Limerick natives and associates were deeply involved in the often bitter fighting in Dublin during Easter week. Commandant Ned Daly led the 1st Battalion’s Four Courts garrison where some of the most prolonged and intensive combat occurred. Eamon de Valera, a man with strong Limerick family background, was Commandant of the Boland’s Mills garrison on the south side of Dublin City. Con Colbert headed a detachment at Watkin’s Brewery and later fought at nearby Marrowbone Lane. Sean Heuston, similarly, commanded a small force at the Mendicity Institute. Proclamation signatories Clarke and MacDiarmada remained in the GPO as members of the Provisional Government.

Outside Dublin, fighting was sporadic with Meath, Galway and Wexford witnessing the more serious engagements. Limerick Volunteers partially turned out for manoeuvres on Easter Sunday but ultimately decided against attacking local military forces. They reluctantly accepted MacNeill’s countermanding order as that of the legitimate Chief of Staff, and hesitated at a time when numerous contradictory instructions were arriving from Dublin. Many believed that the national effort was doomed due to the loss of the Aud and that it was better to await a more favourable opportunity to strike for Irish freedom.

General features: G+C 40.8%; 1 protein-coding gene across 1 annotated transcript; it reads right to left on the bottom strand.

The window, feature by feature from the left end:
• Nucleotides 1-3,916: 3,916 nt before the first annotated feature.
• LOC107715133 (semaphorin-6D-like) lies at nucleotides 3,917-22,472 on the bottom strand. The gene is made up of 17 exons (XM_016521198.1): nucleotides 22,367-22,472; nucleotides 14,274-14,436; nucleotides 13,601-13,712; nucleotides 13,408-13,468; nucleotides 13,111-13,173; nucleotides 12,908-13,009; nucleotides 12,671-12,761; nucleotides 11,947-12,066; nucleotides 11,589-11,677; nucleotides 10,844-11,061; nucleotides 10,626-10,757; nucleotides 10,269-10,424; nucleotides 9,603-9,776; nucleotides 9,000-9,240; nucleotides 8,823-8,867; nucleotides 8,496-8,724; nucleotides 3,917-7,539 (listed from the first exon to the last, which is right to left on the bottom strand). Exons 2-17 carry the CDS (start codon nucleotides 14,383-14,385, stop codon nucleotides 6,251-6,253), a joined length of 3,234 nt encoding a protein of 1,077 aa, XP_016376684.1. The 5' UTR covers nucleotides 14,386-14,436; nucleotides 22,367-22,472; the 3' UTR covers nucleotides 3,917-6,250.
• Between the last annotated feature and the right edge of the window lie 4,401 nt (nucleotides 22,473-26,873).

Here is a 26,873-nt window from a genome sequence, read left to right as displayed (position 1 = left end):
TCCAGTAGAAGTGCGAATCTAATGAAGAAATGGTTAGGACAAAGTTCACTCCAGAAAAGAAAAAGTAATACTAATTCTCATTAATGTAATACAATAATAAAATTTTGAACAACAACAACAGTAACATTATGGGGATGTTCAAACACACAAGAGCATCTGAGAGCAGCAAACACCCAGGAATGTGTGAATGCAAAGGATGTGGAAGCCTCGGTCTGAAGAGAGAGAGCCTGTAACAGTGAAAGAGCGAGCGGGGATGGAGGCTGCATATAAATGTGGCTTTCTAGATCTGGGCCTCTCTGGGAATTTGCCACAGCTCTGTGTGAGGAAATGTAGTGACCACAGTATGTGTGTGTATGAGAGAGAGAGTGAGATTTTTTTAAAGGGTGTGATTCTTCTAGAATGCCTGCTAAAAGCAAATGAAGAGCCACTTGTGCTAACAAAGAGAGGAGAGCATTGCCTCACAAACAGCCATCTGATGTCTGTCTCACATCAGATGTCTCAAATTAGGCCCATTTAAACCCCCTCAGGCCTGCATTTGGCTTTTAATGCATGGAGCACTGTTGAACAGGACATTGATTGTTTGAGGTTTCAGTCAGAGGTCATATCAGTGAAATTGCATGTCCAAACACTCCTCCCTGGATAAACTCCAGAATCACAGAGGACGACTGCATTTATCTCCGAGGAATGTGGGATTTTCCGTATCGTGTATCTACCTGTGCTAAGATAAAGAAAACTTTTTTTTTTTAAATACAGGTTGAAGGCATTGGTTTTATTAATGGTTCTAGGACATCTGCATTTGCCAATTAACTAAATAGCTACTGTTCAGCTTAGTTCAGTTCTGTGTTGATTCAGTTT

The military phase of the Easter Rising lasted from 24 until 29 April 1916. Central Dublin was heavily shelled by British artillery, reducing much of the commercial heart of the capital to rubble. Following the surrender ordered by Pearse, The British reacted swiftly and ruthlessly, executing fourteen Volunteer leaders in Dublin. Pearse, Clarke and Tipperary’s Thomas MacDonagh were the first three shot in Kilmainham Prison. They were followed by MacDiarmada and the other signatories of the Proclamation, as well as Thomas Kent in Cork. Among those executed were Ned Daly, Con Colbert and Sean Heuston. Roger Casement was later executed in England for his part in the failed gun-running and associations with Britain’s German enemy. Many others were arrested and interned indefinitely in British detention facilities.

The cessation of hostilities in Dublin allowed the British forces to pressure the Volunteers in Limerick to surrender part of their arms cache. Under duress commanding officer Michael Colivet marched his men to the old Town Hall in Limerick City to hand over a piecemeal portion of their weaponry. This action along with Limerick’s inactivity during the Rising briefly stigmatized of the Limerick Volunteers. A similar situation pertained in Cork City but Volunteer leaders of both Munster centres were exonerated of all blame by an Irish Republican Army inquiry in 1917. John Daly died in June 1916. His influence and legacy was marked by the volume of good wishes the family received from organisations and private individuals. His death and that of many comrades in the Rising did not signal the end of another phase of Irish militancy. In fact, the events of Easter Week were a prime catalyst in sparking the War of Independence in January 1919.

By Dr Ruan O’Donnell
Senior Lecturer, Dept. of History at the University of Limerick